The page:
(September 20, 2001, Gazette)

Photos by David Cantwell and David Sorensen

Planes crowd the tarmac at St. Jon's airport

Planes crowd the tarmac at St. John's airport.

Those stranded at Memorial had lots to say about the events in the United States and their treatment here in Canada. Gazette correspondent collected the following comments from some of the waylaid travellers.


Paul, from the Netherlands, who was on his way to Las Vegas spoke to the Gazette about his treatment in Newfoundland: “Couldn’t be better, because they are very helpful to all of us — I am very grateful for that.”

Volunteers at the help centre ease concern.Volunteers at the help centre ease concern.

Gail and Claudia from Charlotte, USA, on their reception in Newfoundland: “It’s been absolutely wonderful. We are very fortunate to be here in Canada and here (in Newfoundland) . . . we don’t want to leave you, but we want to go home.”

Commenting on being stuck in the plane at St. John’s International Airport: “The crew was very friendly. We were very comfortable, considering. Antsy, you know, because you wanted to get up, get off, walk around. They showed lots of movies, probably every movie they had on that airline.”

How they first learned about the terrorist attacks in the USA: “Actually one of the guys called his wife from the air . . . and got some information. We didn’t share that with everybody. Our captain told us that all the airports were shut down in America and that told us something really big was going on. He was very comforting, he was up frequently talking to us. If we had information, he didn’t deny it, but he didn’t elaborate on it. At first we wished he could give us more information, but I think that we can understand: there were people from New York (on the flight) . . . they were afraid pandemonium would break out.”


Tepilit from Tanzania, who was heading to Chicago for a conference had this to say about Canadians: “Here, Canadians have been very nice to us. Very generous in every aspect, they went all out. Had they not been there, it would have been very hard for us. The human element has been extended beyond belief — it is hard to put in words. This human diplomacy . . . refreshed our minds and souls. I think that any person who has experienced the Canadian warmness and generosity will always remember.”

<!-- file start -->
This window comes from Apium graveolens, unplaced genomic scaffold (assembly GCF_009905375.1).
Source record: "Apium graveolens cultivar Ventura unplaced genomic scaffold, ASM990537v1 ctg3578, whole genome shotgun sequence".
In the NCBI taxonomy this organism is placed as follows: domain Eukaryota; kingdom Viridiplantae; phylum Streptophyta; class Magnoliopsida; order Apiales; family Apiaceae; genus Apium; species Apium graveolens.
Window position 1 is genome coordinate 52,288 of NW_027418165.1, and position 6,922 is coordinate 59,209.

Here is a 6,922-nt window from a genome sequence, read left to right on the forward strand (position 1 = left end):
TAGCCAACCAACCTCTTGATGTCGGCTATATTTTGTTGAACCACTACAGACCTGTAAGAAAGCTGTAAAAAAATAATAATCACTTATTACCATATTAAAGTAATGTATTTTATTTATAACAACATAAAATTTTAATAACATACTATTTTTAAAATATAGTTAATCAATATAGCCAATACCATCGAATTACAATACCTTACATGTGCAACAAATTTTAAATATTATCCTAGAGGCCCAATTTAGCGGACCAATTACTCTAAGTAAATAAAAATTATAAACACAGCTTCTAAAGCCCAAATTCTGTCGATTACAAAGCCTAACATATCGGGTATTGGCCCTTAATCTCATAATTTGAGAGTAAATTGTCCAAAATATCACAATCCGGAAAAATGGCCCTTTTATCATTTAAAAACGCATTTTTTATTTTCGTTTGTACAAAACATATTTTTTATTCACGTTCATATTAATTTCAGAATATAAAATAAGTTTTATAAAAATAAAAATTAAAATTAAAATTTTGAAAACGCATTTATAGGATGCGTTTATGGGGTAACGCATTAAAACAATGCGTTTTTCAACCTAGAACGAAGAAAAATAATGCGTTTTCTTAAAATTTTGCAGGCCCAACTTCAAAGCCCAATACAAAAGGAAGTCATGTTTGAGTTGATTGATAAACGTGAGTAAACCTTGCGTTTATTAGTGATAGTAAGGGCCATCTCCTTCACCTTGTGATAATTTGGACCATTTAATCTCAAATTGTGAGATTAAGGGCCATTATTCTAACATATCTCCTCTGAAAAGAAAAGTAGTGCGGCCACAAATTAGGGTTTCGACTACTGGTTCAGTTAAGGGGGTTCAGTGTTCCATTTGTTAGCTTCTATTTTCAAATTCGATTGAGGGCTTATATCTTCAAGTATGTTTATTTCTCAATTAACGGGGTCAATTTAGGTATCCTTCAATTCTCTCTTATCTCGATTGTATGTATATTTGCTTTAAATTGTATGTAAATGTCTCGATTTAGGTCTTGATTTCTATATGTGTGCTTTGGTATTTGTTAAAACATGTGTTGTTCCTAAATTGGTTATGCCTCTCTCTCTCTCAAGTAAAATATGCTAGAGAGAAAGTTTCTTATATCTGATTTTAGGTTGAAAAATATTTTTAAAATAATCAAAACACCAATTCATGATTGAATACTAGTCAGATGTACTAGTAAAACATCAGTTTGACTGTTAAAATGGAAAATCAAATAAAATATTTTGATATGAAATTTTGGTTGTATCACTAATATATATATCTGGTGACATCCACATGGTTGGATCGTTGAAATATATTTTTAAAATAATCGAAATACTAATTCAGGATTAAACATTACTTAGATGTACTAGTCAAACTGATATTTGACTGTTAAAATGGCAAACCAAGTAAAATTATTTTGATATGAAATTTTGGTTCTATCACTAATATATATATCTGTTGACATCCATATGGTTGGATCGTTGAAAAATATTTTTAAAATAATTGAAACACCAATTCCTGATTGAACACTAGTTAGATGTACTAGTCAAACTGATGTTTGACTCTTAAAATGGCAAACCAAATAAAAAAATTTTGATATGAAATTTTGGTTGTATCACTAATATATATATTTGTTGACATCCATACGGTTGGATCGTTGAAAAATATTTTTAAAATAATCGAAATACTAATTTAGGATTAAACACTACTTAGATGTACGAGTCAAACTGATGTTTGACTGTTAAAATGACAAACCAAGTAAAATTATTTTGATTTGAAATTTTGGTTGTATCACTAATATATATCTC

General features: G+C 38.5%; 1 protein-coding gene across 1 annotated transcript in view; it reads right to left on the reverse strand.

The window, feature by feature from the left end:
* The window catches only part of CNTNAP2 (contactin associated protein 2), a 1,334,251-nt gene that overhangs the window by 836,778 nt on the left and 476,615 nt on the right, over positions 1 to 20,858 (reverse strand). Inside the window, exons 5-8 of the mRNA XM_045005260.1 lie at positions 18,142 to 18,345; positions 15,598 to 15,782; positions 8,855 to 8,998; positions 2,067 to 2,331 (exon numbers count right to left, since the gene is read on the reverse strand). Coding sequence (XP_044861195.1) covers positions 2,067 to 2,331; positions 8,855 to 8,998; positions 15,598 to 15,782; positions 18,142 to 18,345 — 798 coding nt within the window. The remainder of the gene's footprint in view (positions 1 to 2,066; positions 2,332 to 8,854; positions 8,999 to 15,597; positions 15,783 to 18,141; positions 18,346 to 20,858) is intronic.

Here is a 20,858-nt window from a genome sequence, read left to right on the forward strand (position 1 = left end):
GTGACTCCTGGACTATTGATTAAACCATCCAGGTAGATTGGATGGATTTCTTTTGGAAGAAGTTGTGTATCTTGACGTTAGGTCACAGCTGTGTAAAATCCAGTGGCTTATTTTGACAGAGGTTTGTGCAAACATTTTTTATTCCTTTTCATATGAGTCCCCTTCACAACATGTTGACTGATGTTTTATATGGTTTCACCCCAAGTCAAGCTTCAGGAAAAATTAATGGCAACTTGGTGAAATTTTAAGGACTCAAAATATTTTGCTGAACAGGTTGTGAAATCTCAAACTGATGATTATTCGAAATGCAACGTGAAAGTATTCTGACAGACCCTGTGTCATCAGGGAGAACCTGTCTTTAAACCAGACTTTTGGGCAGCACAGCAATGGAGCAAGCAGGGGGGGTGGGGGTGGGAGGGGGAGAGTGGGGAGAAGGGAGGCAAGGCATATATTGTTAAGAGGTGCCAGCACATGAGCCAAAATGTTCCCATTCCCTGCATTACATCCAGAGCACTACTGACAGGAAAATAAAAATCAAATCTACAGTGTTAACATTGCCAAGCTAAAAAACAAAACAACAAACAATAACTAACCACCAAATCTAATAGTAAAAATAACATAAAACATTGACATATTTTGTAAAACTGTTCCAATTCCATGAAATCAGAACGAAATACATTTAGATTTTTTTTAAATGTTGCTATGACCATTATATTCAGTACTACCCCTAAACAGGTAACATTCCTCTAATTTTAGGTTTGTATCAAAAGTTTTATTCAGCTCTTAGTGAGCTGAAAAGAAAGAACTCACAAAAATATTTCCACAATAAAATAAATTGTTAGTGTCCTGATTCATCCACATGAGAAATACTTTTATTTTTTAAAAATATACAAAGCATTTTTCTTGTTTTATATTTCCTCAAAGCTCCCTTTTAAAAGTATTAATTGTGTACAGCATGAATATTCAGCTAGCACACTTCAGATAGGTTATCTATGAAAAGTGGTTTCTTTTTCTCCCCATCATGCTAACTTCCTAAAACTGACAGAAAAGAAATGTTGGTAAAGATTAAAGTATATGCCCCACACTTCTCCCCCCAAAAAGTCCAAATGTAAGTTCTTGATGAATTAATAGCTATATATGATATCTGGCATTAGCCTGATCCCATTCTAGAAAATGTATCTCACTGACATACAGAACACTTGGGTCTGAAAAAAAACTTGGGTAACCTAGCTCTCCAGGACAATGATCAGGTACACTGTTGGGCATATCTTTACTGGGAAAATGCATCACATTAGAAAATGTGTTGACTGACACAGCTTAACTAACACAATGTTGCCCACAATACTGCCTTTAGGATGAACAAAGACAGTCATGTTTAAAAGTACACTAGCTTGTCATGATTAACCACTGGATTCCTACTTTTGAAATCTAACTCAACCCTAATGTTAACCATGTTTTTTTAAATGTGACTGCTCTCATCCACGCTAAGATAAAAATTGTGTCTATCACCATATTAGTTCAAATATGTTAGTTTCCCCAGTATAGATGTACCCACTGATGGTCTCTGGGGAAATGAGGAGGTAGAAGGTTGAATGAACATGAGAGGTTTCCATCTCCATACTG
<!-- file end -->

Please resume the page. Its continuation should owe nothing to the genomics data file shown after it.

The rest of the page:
Phone calls to home were a priority for passengers.Phone calls to home were a priority for passengers.

Bruce, from Stockton, USA, voiced these concerns about where the world is to go next: “There are a lot of questions in my own mind as to where is mankind going — do you destroy a whole population for a terrorist attack?”

Complimenting the volunteer effort for the travellers at Memorial: “This has been a fantastic experience, under the circumstances. . . . everyone has been pleasant and helpful. I don’t know what would happen in my city, but the volunteers have been fantastic. In a matter of hours we had food, water, soft drinks and smiles. I can’t say enough about St. John’s and the hospitality that has been extended to us by the students and the university and the police department.”

On how the pilot handled the news of the attacks in New York, Washington and Pennsylvania: “The first report that the captain gave us was that there had been a breakdown in the air-traffic control system. So, that was like a Y2K incident to me. So I wasn’t too alarmed. Then I heard what happened and I kind of went numb. It really didn’t hit me until the second day as far as the real meaning of what had happened: that we were now in a global war against terrorism.”


Bernardina, from the Netherlands, did not allow the events in the USA to deter her and was eager to complete her travel plans: “I would like to fly on to Oregon to see my sister.”


A birthday cake for a stranded passenger.A birthday cake for a stranded passenger.

Anne Lise, from France, but now living in Alabama, reflecting on the disaster: “It’s tragic. I was particularly touched by the Pentagon because my husband is in the military. Although I knew he was safe, because we do not live in Washington, some people that we know who work in the Pentagon might not be. All the people we could think of we called, and they were fine.”